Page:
The weather was better today (I’m writing this at 8.30pm on Christmas Eve) and despite plenty of blowing snow and low cloud loitering around there was enough contrast to navigate by, and a beautiful parhelion that brightened up a rest stop when I turned my sledge so my back was to the wind before I sat down to eat and drink.
Of course it would be unlike Antarctica to give me anything on a plate, and the good visibility came at the same time as the surface turned to what felt like wet sand, or some kind of swamp. It’s been snowing here for several days now, and deep, fresh snow tends to dramatically reduce what both Scott and Shackleton called ‘glide’. The effect is the same a century on, and rather than travelling over a nice hard icy surface, my skis and sledge instead have to be pushed (or pulled) through the surface. It felt at times like I’d been beamed back to day three, with 130-odd kilos in tow, and I felt pretty wiped out by the time I pulled my boots off in the porch of my tent at 7pm.
The only drama today was my GPS throwing a wobbly, despite my singing its praises just a day or two ago. I think the concept of the South Pole – and all the lines of longitude converging – is confusing its little electronic brain, as I’ve set up a few waypoints at S89° 59.999 and varying degrees of longitude, and it thinks they’re miles apart, on bearings tens of degrees away from each other. I have to hit a waypoint 1km from the Pole at 16 degrees west, so I’m going to power up my spare GPS this evening and see if it’s having the same problems.
On the festive front, as you can see, it’s party time here and I’ve hung a stocking up (in fact I hang my big woolly socks up to dry out every night in the tent) but I fear that despite my most recent weather forecast suggesting ‘patchy fog/low cloud, occasional reindeer’ I might be too far off Father Christmas’s flight plan this year. It’s only just occurred to me that this will be my very first (and hopefully my only) Christmas on my own.
A few quick answers:
1) Love the astronaut look. I’ve always wondered why polar explorers don’t just use full space suits. Full temperature control, heads-up navigation display…
I’d love that! Sadly Canada Goose didn’t have time to put one together for me this year…
2) Are you still using the VonZipper Fishbowl goggles, or did you take something different this time for your 180 degree “big goggles” ?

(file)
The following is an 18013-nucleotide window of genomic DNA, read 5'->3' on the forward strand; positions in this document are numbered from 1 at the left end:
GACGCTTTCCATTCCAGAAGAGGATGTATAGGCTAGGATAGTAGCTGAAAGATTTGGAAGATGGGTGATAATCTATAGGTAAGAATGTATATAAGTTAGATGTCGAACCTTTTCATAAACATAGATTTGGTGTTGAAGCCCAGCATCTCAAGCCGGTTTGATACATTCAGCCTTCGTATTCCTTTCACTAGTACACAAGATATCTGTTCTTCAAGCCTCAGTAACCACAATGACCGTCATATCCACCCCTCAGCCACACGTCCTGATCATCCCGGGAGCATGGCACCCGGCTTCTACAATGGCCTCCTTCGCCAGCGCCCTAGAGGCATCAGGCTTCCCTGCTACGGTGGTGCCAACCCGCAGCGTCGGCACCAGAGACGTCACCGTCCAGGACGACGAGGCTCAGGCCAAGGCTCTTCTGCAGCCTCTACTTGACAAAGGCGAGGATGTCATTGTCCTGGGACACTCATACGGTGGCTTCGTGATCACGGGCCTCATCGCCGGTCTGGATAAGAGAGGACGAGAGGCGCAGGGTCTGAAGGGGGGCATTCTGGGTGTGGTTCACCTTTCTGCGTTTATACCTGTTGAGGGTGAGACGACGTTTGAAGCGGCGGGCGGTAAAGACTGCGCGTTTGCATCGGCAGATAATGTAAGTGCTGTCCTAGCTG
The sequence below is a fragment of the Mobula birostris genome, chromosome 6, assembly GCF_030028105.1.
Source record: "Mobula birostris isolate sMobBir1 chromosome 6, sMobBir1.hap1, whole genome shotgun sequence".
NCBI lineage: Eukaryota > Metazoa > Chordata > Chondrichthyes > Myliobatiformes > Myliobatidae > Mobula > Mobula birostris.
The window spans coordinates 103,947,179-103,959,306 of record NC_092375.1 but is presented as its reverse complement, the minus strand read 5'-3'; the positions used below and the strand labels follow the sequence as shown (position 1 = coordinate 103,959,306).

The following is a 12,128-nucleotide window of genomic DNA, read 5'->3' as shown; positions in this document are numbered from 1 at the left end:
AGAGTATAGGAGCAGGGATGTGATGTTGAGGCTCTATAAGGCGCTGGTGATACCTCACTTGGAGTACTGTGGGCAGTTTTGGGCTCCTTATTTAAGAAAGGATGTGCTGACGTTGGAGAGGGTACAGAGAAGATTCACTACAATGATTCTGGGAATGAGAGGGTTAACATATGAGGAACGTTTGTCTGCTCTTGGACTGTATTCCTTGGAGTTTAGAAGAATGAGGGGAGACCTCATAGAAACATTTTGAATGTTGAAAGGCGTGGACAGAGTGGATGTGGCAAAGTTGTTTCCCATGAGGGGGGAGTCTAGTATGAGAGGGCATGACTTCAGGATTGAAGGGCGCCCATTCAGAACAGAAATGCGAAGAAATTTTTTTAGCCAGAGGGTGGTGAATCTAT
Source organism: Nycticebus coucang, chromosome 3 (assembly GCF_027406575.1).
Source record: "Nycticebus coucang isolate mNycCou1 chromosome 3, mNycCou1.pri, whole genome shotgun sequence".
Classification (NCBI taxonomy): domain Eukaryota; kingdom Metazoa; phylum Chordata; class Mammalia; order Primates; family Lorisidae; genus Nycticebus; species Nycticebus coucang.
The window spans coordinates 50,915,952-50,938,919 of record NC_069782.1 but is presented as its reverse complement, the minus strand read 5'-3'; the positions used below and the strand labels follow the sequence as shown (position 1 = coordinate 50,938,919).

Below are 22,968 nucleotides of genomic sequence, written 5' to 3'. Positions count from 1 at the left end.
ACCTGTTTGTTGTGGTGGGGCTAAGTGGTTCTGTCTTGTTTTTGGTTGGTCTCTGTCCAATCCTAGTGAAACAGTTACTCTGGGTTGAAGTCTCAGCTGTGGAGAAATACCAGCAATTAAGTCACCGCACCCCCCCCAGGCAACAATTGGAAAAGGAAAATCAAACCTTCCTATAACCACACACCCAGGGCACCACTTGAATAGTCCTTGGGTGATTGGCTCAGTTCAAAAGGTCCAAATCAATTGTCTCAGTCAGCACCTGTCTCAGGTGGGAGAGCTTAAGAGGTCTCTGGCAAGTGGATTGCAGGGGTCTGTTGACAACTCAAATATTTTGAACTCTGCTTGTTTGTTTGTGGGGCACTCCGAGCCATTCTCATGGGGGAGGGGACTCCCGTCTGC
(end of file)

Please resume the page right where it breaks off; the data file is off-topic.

Haha! I’m using Oakley goggles (and their brilliant new ‘Snow Prizm lenses) but I’m not sure about the model. Airbrake?
3) I was wondering whether you bring anything into your sleeping bag to try and dry it, and how effective it is. You mentioned that your face mask ices up with breath, so I’d imagine that would be pretty wet by the end of the day and pretty unpleasant the next morning.
I would also love to know how you prevent flare-ups of your stove when priming it? I have a similar white gas setup and I’m not game enough to light it in my tent!
Thanks Nathan. One of the joys of Antarctica (especially compared to North Pole/Arctic Ocean expeditions where it’s often v humid) is the unusually dry air, so most things will dry overnight in the roof of the tent (24-hour daylight means it’s usually warm there). The iced-up mask I dry every evening right next to my stove, where it steams away for half an hour or so while I melt my snow, then is usually dry.
Re the stove flaring up, I cook in the porch of the tent so it’s marginally safer (the stove is mounted on a carbon fibre board with closed-cell foam underneath, so it sits happily on the snow) and I think the trick is using the minimum amount of fuel to light it. I use a magnesium ‘firesteel’ lighter which works brilliantly in any conditions.
4)Does snow melts under your mattress/sleeping bag after you slept all “night”? Do you have any problem in camping over snow/ice?
The main problem camping is finding a level spot for the tent without too many bumps when the visibility is poor! The snow hardly melts at all under my two Ridgerest mats, although on the two rest days I’ve had on this expedition (when I’ve spent 36 hours in the same place, almost all lying down!) then both times it was obvious when I took the tent down where I’d been lying and it had definitely melted a bit. I’ve also developed a good technique for flattening any lumps under by bed using my knees…
5) Given all the advantages that modern materials give you in surviving and marching in your environment, can you summarise how you feel about the early pioneers and their achievements ?
In short, my experiences on contemporary expeditions have left me utterly in awe of what the early – and particularly the Edwardian – explorers endured. When Shackleton turned around short of the South Pole on his Nimrod expedition, he was more than a year’s travel away from home, with no communication and no hope of rescue. He and his men might as well have been on a different planet.
I’m going to end with a wonderful Dr. Seuss line from the note that I fished out of my Christmas Eve food bag this evening (thank you Krista!)
‘It’s opener there in the wide open air.’
It certainly is. Have a fantastic Christmas, wherever you are, and thank you for following my journey. I’m doing this in aid of the Endeavour Fund, a charity that does fantastic work supporting wounded and vulnerable servicemen and women, and if you felt inspired to make a donation then I’d be hugely grateful.